The Secret Rules of iOS Development

June 30, 2020

Two weeks ago, news broke that Apple rejected the iOS version of Hey, Basecamp’s highly anticipated new email product. The reasoning? Like many apps on iOS, Hey didn’t support Apple’s in-app purchase system. Not long ago, Hey’s app would have been approved, but a recent change to the secret rules – not the public guidelines, but the actual policies Apple uses to selectively enforce those guidelines – resulted in a surprise rejection.

As he often does, Michael Tsai compiled quotes from various articles and stories that resulted. The first comments were from pundits and observers, but they quickly gave way to a catalogue of greivances, unpleasant surprises, and weird injustices developers have faced over years of App Review, often due to rules that have never been publicly acknowledged by Apple.

In response to the ensuing bad press, Apple allowed Hey onto iOS – despite it still violating the guidelines – and announced that developers will be getting a mechanism to challenge Apple’s review guidelines.

Which is definitely something. The idea seems to be that Hey will have a chance to challenge Apple’s public guideline about multi-platform apps, which says that apps can only allow users to access content, subscriptions, or features they have acquired elsewhere if they are also available via IAP.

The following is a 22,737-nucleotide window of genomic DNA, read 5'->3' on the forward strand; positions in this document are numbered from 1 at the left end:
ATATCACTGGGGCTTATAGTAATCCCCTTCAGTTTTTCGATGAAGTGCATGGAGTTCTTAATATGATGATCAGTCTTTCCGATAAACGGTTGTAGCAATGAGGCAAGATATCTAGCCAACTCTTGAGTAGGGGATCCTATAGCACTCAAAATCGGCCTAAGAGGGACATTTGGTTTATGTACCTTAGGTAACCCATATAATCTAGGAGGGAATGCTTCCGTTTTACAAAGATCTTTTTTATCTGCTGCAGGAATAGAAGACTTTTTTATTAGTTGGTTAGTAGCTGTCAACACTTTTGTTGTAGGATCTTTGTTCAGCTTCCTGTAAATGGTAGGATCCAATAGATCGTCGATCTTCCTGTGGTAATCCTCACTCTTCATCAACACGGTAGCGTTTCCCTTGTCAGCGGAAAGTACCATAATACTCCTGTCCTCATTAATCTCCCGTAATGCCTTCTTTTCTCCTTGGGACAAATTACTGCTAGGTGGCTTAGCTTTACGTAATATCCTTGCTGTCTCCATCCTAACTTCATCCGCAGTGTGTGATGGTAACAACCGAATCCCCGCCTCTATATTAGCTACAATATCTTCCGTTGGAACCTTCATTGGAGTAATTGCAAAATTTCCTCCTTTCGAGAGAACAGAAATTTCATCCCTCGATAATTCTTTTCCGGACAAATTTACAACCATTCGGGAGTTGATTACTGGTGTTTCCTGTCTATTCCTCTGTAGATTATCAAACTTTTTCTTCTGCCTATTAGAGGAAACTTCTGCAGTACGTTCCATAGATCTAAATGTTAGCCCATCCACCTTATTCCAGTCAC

While it’s great that Apple is open to these rules being challenged, it seems that the things most worth reconsidering about App Review aren’t even part of the public guidelines. Will Hey be able to challenge the secret rule that says they need to follow the IAP guideline, but that Slack doesn’t? What about the policy that iOS apps can’t be distributed directly to customers? Or Apple’s habit of quietly changing the undocumented approval policies, without notifying people that apps that used to be approved will now be rejected?

Or the existence of secret App Store policies at all?

I suspect not. Chances are, iOS app development will continue to depend on reading tea leaves and following other developers’ tales of surprise rejections, never fully knowing exactly what can and can’t be distributed on iOS at any given time.

But hey, a developer can dream.

© Allen Pike. See also Twitter and Steamclock.